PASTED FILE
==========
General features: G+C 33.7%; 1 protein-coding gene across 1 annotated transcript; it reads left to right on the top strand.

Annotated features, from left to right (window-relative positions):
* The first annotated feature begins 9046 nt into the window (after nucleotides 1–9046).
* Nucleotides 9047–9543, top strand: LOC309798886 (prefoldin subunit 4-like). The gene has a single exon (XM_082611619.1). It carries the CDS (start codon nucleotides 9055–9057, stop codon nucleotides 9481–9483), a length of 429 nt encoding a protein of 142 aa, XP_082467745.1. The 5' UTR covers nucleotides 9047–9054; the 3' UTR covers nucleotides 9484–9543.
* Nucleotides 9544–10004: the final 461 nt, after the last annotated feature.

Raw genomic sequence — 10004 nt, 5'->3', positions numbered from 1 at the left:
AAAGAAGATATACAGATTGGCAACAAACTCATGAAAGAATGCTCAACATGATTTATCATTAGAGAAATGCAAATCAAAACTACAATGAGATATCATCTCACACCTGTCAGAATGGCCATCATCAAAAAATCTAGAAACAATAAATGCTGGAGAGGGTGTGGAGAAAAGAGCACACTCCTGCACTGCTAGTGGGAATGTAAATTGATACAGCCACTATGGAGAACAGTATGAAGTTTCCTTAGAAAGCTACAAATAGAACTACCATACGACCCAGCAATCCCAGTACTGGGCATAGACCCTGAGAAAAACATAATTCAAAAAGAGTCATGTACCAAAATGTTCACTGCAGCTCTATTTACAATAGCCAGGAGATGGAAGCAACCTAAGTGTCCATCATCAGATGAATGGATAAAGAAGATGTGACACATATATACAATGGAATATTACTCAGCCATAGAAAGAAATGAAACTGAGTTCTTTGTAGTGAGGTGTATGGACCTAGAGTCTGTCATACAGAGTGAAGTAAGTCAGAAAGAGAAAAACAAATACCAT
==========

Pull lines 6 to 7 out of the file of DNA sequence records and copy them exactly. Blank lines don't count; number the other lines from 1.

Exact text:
Raw genomic sequence — 10004 nt, 5'->3', positions numbered from 1 at the left:
AAAGAAGATATACAGATTGGCAACAAACTCATGAAAGAATGCTCAACATGATTTATCATTAGAGAAATGCAAATCAAAACTACAATGAGATATCATCTCACACCTGTCAGAATGGCCATCATCAAAAAATCTAGAAACAATAAATGCTGGAGAGGGTGTGGAGAAAAGAGCACACTCCTGCACTGCTAGTGGGAATGTAAATTGATACAGCCACTATGGAGAACAGTATGAAGTTTCCTTAGAAAGCTACAAATAGAACTACCATACGACCCAGCAATCCCAGTACTGGGCATAGACCCTGAGAAAAACATAATTCAAAAAGAGTCATGTACCAAAATGTTCACTGCAGCTCTATTTACAATAGCCAGGAGATGGAAGCAACCTAAGTGTCCATCATCAGATGAATGGATAAAGAAGATGTGACACATATATACAATGGAATATTACTCAGCCATAGAAAGAAATGAAACTGAGTTCTTTGTAGTGAGGTGTATGGACCTAGAGTCTGTCATACAGAGTGAAGTAAGTCAGAAAGAGAAAAACAAATACCAT